Tuesday, January 17, 2017

Lincoln and the Bill of Rights

Though Lincoln paid lip service to the Constitution, his actions showed that he had little respect for it - especially the Bill of Rights. Let's look at the historical record to see what Lincoln thought of the Bill of Rights.

Amendment I

Congress shall make no law respecting an establishment of religion, or prohibiting the free exercise thereof; or abridging the freedom of speech, or of the press; or the right of the people peaceably to assemble, and to petition the government for a redress of grievances. 

Lincoln definitely abridged the right to freedom of speech and the press by shutting down hundreds of newspapers that disagreed with him and jailing state legislators that disagreed with him. Here is one example:

You will take possession by military force, of the printing establishments of the New York World and Journal of Commerce… and prohibit any further publication thereof….you are therefore commanded forthwith to arrest and imprison…the editors, proprietors and publishers of the aforesaid newspapers.
~Order from Abraham Lincoln to General John Dix, May 18, 1864

Amendment II

A well regulated militia, being necessary to the security of a free state, the right of the people to keep and bear arms, shall not be infringed. 

As part of Lincoln’s plan to squelch all opposition, he did try to confiscate firearms and of course, opposed any who took up arms to protect their homes and land.

Amendment III

No soldier shall, in time of peace be quartered in any house, without the consent of the owner, nor in time of war, but in a manner to be prescribed by law. 

Considering that Lincoln insisted that the South was still part of the Union, he violated this one by quartering Federal troops in Southern homes. There are hundreds of stories of civilians’ homes occupied, trashed and even burned to the ground by Lincoln’s troops. In fact, General Wade Hampton’s home here in South Carolina was one of the places that met this sad fate.

Amendment IV

The right of the people to be secure in their persons, houses, papers, and effects, against unreasonable searches and seizures, shall not be violated, and no warrants shall issue, but upon probable cause, supported by oath or affirmation, and particularly describing the place to be searched, and the persons or things to be seized.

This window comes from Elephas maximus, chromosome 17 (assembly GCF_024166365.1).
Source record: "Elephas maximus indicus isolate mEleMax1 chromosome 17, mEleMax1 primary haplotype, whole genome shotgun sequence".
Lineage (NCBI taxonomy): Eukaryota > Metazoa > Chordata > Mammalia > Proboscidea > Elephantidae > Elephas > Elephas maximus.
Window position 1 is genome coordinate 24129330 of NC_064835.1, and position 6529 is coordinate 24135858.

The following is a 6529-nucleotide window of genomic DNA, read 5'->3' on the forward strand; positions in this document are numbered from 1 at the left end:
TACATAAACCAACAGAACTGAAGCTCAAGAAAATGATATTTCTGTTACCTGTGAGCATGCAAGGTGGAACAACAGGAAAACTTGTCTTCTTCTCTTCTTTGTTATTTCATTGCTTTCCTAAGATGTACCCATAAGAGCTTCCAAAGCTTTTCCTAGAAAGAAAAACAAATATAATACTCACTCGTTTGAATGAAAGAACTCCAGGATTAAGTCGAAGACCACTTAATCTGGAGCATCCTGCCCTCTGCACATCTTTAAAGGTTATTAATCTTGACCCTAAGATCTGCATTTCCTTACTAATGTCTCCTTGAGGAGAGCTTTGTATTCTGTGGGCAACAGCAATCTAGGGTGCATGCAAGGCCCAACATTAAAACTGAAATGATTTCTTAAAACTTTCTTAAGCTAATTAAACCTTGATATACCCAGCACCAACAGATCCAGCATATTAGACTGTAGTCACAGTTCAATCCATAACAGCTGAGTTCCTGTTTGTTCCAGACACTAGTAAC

Lincoln definitely violated this one by arresting without probable cause many who disagreed with him. Here is an example:

One victim of Lincoln’s suppression of Northern newspapers was Francis Key Howard of Baltimore, the grandson of Francis Scott key. Howard was imprisoned in Fort McHenry, the very spot where his grandfather composed “The Star Spangled Banner,” after the newspaper he edited criticized Lincoln’s decision to invade the South without the consent of Congress and his suppression of civil liberties in Maryland. After spending nearly two years in a military prison without being charge and without a trial of any kind, Howard wrote a book about his experiences title “The American Bastille.” (from The Real Lincoln, by Thomas DiLorenzo, p. 134)

Amendment V

No person shall be held to answer for a capital, or otherwise infamous crime, unless on a presentment or indictment of a grand jury, except in cases arising in the land or naval forces, or in the militia, when in actual service in time of war or public danger; nor shall any person be subject for the same offense to be twice put in jeopardy of life or limb; nor shall be compelled in any criminal case to be a witness against himself, nor be deprived of life, liberty, or property, without due process of law; nor shall private property be taken for public use, without just compensation.